They say Banarasi boli is sweet – the dialect spoken in the city. But what I miss the most is the chaat and the sweets of Banaras, and of course, the old world charm of exploring the city via its galis and gazing into the unknown across the Ganges while sitting on its ghats.
Varanasi has been home to many Bengalis which has resulted in good sweet shops over the centuries where you can get authentic sweets made from chhena (type of cheese curd in India, similar to cottage cheese). And then there are many varieties of sweets made of khoya (solidified dried milk used in India to make sweets). Keeping with the times, you see new recipes and new kind of sweets being sold not just in newer establishments but also in many of these old shops. I, however, search for the taste of my childhood and thus, go for old favourites which are either not available in Delhi-NCR or do not taste the same.
For the last few years, my first stop when I land in the city always is a sweet shop on the way to the BHU campus to eat couple of rajbhogs – to sate the hunger till I can explore other sweets of Banaras.
Made of chhena with a khoya, saffron and cardamom roundel stuffing, and dipped in sugar syrup this chilled ball of sweetness tastes of bliss after hours of travelling.
I am not a sweet person, but I make exception to the Rajbhog when I can have two at a time, with may be space for even one more.
Few years back, I wrote about the Tirangi barfi of Banaras, popular during the Independence movement of India symbolising the unity and diversity of the country. Made earlier from kaju (cashews), badam (almonds), saffron, and pista (pistachios), the cost and the diet both prohibitive today, it is now totally made of khoya – but it remains a popular sweet especially during Independence Day and Republic Day in the city. My favourite place to have this is from a 170 year old shop Ram Bhandaar in Thathari Bazaar of the Chowk area in the old part of Banaras, and sometimes when I cannot make the trek to this place, I buy it from another childhood favourite shop Madhur Jalapan at Godowalia.
Another old favourite is a mithai called badi from Ram Bhandaar – shaped either in the form of peda (sphere) or a gujiya (crescent shaped dumplings), made again from khoya and filled with small cut pieces of mishri (sugar candy). It is a sweet that travels well if you have to carry it back with you. I am not sure if this is available elsewhere though I have not seen it in other shops.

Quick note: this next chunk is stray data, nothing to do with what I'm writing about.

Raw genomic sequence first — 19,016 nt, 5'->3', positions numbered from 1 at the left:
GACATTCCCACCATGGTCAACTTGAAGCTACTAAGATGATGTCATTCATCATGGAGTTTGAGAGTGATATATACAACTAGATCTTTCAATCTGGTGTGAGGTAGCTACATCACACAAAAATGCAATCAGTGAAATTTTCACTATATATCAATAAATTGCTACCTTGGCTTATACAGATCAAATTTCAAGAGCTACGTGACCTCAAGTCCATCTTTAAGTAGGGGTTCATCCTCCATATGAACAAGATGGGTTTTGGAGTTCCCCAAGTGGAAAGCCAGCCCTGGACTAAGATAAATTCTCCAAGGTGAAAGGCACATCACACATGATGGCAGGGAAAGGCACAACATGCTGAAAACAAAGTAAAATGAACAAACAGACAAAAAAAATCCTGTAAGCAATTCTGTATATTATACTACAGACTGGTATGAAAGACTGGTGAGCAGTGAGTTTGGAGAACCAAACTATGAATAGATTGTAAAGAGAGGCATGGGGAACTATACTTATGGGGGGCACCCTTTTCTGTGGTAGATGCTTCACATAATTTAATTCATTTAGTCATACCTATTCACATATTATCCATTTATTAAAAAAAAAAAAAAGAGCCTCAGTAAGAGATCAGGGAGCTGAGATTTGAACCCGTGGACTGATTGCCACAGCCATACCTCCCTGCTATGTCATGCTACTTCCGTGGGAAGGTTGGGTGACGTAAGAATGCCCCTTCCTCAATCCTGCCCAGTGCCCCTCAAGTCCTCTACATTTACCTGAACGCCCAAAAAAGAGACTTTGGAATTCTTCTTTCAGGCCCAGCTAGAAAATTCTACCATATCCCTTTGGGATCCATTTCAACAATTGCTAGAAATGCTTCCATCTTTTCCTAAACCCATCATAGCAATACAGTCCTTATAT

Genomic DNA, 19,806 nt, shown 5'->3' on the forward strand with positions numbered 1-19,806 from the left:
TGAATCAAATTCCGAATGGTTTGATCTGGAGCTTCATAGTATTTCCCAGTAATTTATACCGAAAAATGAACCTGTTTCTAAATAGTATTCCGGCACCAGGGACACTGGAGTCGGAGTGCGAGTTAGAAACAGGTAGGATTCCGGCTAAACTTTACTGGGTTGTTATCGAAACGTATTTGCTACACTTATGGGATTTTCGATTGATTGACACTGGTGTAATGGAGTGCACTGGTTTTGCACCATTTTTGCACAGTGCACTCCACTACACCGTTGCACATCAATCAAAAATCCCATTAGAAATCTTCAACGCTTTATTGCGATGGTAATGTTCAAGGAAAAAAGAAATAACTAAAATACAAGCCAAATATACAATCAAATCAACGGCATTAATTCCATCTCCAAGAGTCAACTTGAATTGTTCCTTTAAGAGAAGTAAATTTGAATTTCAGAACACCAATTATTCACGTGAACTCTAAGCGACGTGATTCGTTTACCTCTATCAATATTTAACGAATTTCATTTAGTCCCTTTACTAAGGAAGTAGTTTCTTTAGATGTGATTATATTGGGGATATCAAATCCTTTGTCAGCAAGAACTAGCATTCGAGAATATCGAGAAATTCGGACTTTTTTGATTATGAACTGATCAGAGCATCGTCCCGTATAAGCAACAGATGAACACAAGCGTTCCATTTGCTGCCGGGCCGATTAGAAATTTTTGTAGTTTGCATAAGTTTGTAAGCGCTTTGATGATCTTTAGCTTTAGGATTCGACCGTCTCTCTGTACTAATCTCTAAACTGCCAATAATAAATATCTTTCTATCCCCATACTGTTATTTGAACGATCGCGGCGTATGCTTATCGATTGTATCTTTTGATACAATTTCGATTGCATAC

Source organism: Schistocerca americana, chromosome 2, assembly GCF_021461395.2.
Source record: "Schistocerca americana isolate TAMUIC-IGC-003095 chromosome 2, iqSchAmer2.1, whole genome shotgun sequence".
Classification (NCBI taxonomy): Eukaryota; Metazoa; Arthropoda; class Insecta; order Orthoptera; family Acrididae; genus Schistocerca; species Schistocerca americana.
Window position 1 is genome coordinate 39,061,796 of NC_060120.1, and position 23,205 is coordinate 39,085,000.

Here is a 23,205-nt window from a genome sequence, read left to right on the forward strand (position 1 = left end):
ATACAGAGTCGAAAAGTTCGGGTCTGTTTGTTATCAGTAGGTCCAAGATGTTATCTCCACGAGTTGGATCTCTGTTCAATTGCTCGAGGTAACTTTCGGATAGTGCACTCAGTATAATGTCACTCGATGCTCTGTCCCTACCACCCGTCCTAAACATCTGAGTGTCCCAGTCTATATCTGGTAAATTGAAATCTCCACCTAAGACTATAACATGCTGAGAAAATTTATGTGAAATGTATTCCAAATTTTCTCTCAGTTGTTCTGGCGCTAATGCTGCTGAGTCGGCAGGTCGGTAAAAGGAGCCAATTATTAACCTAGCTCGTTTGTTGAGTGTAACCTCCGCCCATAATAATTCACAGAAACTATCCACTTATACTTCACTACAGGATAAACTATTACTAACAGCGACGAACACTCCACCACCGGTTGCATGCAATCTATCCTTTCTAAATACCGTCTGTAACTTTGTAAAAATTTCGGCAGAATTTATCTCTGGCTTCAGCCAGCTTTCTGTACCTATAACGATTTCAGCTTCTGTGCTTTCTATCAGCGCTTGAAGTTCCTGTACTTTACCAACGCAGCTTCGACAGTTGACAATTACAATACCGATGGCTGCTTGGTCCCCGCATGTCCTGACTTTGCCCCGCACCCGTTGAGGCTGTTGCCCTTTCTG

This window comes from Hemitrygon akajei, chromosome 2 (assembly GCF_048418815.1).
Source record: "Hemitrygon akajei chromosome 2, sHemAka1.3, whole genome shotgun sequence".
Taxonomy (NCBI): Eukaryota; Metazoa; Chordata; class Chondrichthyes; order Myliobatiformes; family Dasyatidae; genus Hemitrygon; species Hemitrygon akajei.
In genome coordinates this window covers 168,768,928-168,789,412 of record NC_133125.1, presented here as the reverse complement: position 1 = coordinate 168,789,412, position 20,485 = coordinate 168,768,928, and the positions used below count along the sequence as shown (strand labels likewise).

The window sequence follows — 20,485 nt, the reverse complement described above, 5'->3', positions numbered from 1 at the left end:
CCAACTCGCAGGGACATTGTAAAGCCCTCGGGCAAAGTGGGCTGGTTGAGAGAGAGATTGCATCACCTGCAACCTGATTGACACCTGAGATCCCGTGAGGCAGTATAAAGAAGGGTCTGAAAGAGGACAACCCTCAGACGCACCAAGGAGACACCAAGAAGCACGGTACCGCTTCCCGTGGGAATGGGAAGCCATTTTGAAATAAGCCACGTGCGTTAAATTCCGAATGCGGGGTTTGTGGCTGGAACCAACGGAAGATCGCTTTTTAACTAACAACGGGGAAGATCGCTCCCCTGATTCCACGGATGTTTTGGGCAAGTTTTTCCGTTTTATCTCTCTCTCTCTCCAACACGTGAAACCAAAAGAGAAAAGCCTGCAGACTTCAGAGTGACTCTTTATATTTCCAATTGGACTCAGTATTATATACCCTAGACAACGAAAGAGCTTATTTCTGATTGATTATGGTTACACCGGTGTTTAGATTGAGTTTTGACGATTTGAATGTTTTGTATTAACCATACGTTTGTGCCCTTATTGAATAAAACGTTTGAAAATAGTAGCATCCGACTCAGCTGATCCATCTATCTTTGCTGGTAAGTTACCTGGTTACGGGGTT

Kheer Kadam – a family favourite Bengali specialty also tastes very different in Varanasi and Kolkata, and I always bring it back with me. A different recipe but made of khoya and chhena and coated with poppy seeds, it is also called Raskodom in Bengal.
The Bengali favourite Rasogulla unfortunately cannot be brought back, so I end up having it only during visits – similar to Rajbhog recipe without its stuffing and saffron colour, but after having the spongy sweet ball in the hometown, the version available at Haldiram and other non-Bengali outlets of Delhi-NCR just doesn’t taste as sweet.
What about vegetable mithai – yes, you read it right. Banaras also has sweets made of vegetables – the most popular being parwal ki mithai – made of pointed gourd. Stuffed with khoya and dry fruits and dipped in sugar syrup, unless you are told that it is a mithai made of parwal, you would not be able to make it out. Obviously, not a favourite of many!
My absolute favourite is malai gilori – given the name because of the shape of paan gilori (stuffed betel leaf commonly used in India as a mouth fresher). Made of malai or milk cream and stuffed with dry fruits mixed with sugar and khoya, it is a delicacy which relies heavily on unadulterated fresh milk cream and has to be consumed the same day. One of the main reasons why one should buy this only from a trusted shop. This melt in the mouth sweet triangle is the only way I eat cream, and you just cannot have one!
I also make it a point to have the typical Banarasi breakfast of kachori-jalebi at least once during every trip to hometown – available at many sweet as well as other food shops across every nook and corner of the city, the tastes differ at every place but it is a soul satisfying start to the day.
And how can a visit end without some spiritual journey? A trip to famous Sankatmochan temple for Hanuman Darshan and of course, its famous lal pedas for Prasad or offering not just for the Monkey God but for oneself too.
These are some of my absolute favourites out of the many many different kinds of sweets from Banaras. Once you taste them, you will remember the sweetness forever!
These are few of my favourite sweets from my hometown Banaras!
P.S. Photos copyright @poojasodhi77 Pooja Sodhi – the author of the blog.